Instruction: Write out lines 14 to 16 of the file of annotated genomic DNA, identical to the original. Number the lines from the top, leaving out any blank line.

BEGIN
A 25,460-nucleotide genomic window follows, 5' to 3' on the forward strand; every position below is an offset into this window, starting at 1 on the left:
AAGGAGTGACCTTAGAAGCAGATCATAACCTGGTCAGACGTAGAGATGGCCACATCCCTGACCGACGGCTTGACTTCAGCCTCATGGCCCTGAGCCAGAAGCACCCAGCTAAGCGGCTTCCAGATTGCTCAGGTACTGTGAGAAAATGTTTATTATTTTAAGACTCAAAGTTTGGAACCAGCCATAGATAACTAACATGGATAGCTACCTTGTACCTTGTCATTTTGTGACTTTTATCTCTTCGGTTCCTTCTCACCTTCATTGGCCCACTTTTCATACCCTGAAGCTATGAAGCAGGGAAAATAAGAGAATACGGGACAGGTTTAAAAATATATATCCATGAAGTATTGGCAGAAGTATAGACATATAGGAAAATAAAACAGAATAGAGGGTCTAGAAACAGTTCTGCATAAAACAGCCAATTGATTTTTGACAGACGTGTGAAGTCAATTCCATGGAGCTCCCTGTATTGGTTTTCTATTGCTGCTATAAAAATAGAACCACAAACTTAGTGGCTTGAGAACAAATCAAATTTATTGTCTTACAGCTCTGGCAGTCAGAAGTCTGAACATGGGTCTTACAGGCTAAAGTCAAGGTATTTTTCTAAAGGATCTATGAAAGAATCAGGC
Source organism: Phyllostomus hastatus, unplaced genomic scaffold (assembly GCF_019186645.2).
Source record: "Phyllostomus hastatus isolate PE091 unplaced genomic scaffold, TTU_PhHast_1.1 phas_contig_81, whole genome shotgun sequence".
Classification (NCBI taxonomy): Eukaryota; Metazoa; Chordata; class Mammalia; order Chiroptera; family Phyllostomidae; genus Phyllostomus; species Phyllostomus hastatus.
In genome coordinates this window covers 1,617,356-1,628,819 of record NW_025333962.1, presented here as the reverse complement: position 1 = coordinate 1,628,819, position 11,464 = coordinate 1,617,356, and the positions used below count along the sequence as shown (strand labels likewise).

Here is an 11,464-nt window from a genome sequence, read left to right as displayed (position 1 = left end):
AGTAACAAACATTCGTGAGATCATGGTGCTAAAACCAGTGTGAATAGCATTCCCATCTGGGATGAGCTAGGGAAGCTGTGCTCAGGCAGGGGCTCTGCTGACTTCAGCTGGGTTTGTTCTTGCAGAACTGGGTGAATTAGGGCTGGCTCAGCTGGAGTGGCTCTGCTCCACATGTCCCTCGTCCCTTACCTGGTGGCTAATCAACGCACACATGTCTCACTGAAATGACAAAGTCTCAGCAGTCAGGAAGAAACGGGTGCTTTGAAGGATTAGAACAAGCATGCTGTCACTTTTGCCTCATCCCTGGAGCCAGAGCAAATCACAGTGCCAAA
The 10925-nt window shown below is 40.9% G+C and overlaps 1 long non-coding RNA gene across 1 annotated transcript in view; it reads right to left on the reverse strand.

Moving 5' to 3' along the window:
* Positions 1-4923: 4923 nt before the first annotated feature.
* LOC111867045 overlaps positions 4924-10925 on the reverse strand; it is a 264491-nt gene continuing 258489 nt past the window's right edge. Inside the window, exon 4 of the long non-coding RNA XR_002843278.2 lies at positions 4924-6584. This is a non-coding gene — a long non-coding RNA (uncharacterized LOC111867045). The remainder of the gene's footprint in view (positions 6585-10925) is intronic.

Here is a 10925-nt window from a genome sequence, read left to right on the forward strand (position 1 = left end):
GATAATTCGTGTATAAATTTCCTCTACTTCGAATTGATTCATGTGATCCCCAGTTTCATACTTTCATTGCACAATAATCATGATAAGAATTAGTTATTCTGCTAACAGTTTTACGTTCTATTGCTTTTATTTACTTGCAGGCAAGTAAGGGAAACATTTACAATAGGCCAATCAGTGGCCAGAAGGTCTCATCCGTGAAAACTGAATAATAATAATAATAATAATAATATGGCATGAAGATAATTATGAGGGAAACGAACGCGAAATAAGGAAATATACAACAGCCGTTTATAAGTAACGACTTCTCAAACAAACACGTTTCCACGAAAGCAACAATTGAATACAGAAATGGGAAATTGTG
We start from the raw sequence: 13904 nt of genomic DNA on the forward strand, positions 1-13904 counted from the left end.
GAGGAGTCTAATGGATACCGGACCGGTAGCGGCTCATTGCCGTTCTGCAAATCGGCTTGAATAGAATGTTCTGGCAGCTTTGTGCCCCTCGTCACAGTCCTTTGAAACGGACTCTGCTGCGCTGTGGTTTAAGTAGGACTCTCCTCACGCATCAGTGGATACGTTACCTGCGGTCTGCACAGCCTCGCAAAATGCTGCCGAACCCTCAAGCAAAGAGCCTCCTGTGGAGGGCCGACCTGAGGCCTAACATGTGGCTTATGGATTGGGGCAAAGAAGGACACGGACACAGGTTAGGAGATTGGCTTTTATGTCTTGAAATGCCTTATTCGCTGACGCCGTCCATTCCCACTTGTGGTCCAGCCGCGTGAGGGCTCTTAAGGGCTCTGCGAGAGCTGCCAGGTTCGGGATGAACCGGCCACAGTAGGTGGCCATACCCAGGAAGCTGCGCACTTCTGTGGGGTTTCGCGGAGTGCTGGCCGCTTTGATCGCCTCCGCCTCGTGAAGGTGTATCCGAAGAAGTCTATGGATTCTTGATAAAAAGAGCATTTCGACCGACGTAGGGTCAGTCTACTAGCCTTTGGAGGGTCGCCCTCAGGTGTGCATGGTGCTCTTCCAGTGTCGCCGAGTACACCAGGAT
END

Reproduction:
GATAATTCGTGTATAAATTTCCTCTACTTCGAATTGATTCATGTGATCCCCAGTTTCATACTTTCATTGCACAATAATCATGATAAGAATTAGTTATTCTGCTAACAGTTTTACGTTCTATTGCTTTTATTTACTTGCAGGCAAGTAAGGGAAACATTTACAATAGGCCAATCAGTGGCCAGAAGGTCTCATCCGTGAAAACTGAATAATAATAATAATAATAATAATATGGCATGAAGATAATTATGAGGGAAACGAACGCGAAATAAGGAAATATACAACAGCCGTTTATAAGTAACGACTTCTCAAACAAACACGTTTCCACGAAAGCAACAATTGAATACAGAAATGGGAAATTGTG
We start from the raw sequence: 13904 nt of genomic DNA on the forward strand, positions 1-13904 counted from the left end.
GAGGAGTCTAATGGATACCGGACCGGTAGCGGCTCATTGCCGTTCTGCAAATCGGCTTGAATAGAATGTTCTGGCAGCTTTGTGCCCCTCGTCACAGTCCTTTGAAACGGACTCTGCTGCGCTGTGGTTTAAGTAGGACTCTCCTCACGCATCAGTGGATACGTTACCTGCGGTCTGCACAGCCTCGCAAAATGCTGCCGAACCCTCAAGCAAAGAGCCTCCTGTGGAGGGCCGACCTGAGGCCTAACATGTGGCTTATGGATTGGGGCAAAGAAGGACACGGACACAGGTTAGGAGATTGGCTTTTATGTCTTGAAATGCCTTATTCGCTGACGCCGTCCATTCCCACTTGTGGTCCAGCCGCGTGAGGGCTCTTAAGGGCTCTGCGAGAGCTGCCAGGTTCGGGATGAACCGGCCACAGTAGGTGGCCATACCCAGGAAGCTGCGCACTTCTGTGGGGTTTCGCGGAGTGCTGGCCGCTTTGATCGCCTCCGCCTCGTGAAGGTGTATCCGAAGAAGTCTATGGATTCTTGATAAAAAGAGCATTTCGACCGACGTAGGGTCAGTCTACTAGCCTTTGGAGGGTCGCCCTCAGGTGTGCATGGTGCTCTTCCAGTGTCGCCGAGTACACCAGGAT